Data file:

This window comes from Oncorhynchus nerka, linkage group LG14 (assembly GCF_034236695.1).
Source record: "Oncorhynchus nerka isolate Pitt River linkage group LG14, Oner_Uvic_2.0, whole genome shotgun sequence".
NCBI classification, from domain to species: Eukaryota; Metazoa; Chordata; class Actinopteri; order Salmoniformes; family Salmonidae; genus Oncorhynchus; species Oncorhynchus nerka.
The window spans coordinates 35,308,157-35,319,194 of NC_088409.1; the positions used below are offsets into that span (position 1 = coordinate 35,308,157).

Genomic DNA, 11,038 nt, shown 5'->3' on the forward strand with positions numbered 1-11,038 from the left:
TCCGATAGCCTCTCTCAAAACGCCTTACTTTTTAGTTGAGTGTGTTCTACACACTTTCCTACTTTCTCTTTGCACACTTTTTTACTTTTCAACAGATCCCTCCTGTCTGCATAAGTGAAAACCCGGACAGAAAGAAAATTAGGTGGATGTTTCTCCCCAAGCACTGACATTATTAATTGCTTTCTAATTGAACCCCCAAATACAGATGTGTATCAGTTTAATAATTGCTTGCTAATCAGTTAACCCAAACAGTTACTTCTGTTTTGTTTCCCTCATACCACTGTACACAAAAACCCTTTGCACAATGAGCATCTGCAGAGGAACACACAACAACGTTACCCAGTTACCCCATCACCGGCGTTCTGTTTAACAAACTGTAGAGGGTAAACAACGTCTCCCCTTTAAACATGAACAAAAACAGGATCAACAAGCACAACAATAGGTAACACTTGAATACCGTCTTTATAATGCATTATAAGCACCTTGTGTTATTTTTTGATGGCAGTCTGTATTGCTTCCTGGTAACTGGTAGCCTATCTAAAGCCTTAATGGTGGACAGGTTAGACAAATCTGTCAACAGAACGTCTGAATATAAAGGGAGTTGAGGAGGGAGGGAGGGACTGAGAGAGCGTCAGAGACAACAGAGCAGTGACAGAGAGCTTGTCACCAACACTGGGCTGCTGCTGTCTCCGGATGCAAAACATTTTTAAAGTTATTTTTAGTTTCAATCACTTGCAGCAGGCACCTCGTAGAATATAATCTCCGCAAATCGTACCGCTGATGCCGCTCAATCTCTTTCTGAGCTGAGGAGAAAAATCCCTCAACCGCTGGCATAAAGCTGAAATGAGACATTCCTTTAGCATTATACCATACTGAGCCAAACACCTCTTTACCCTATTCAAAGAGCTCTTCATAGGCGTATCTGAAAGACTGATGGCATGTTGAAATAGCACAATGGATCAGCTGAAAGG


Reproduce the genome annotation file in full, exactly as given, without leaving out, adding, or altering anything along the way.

This window comes from Oncorhynchus nerka, linkage group LG14 (assembly GCF_034236695.1).
Source record: "Oncorhynchus nerka isolate Pitt River linkage group LG14, Oner_Uvic_2.0, whole genome shotgun sequence".
NCBI classification, from domain to species: Eukaryota; Metazoa; Chordata; class Actinopteri; order Salmoniformes; family Salmonidae; genus Oncorhynchus; species Oncorhynchus nerka.
The window spans coordinates 35,308,157-35,319,194 of NC_088409.1; the positions used below are offsets into that span (position 1 = coordinate 35,308,157).

Genomic DNA, 11,038 nt, shown 5'->3' on the forward strand with positions numbered 1-11,038 from the left:
TCCGATAGCCTCTCTCAAAACGCCTTACTTTTTAGTTGAGTGTGTTCTACACACTTTCCTACTTTCTCTTTGCACACTTTTTTACTTTTCAACAGATCCCTCCTGTCTGCATAAGTGAAAACCCGGACAGAAAGAAAATTAGGTGGATGTTTCTCCCCAAGCACTGACATTATTAATTGCTTTCTAATTGAACCCCCAAATACAGATGTGTATCAGTTTAATAATTGCTTGCTAATCAGTTAACCCAAACAGTTACTTCTGTTTTGTTTCCCTCATACCACTGTACACAAAAACCCTTTGCACAATGAGCATCTGCAGAGGAACACACAACAACGTTACCCAGTTACCCCATCACCGGCGTTCTGTTTAACAAACTGTAGAGGGTAAACAACGTCTCCCCTTTAAACATGAACAAAAACAGGATCAACAAGCACAACAATAGGTAACACTTGAATACCGTCTTTATAATGCATTATAAGCACCTTGTGTTATTTTTTGATGGCAGTCTGTATTGCTTCCTGGTAACTGGTAGCCTATCTAAAGCCTTAATGGTGGACAGGTTAGACAAATCTGTCAACAGAACGTCTGAATATAAAGGGAGTTGAGGAGGGAGGGAGGGACTGAGAGAGCGTCAGAGACAACAGAGCAGTGACAGAGAGCTTGTCACCAACACTGGGCTGCTGCTGTCTCCGGATGCAAAACATTTTTAAAGTTATTTTTAGTTTCAATCACTTGCAGCAGGCACCTCGTAGAATATAATCTCCGCAAATCGTACCGCTGATGCCGCTCAATCTCTTTCTGAGCTGAGGAGAAAAATCCCTCAACCGCTGGCATAAAGCTGAAATGAGACATTCCTTTAGCATTATACCATACTGAGCCAAACACCTCTTTACCCTATTCAAAGAGCTCTTCATAGGCGTATCTGAAAGACTGATGGCATGTTGAAATAGCACAATGGATCAGCTGAAAGG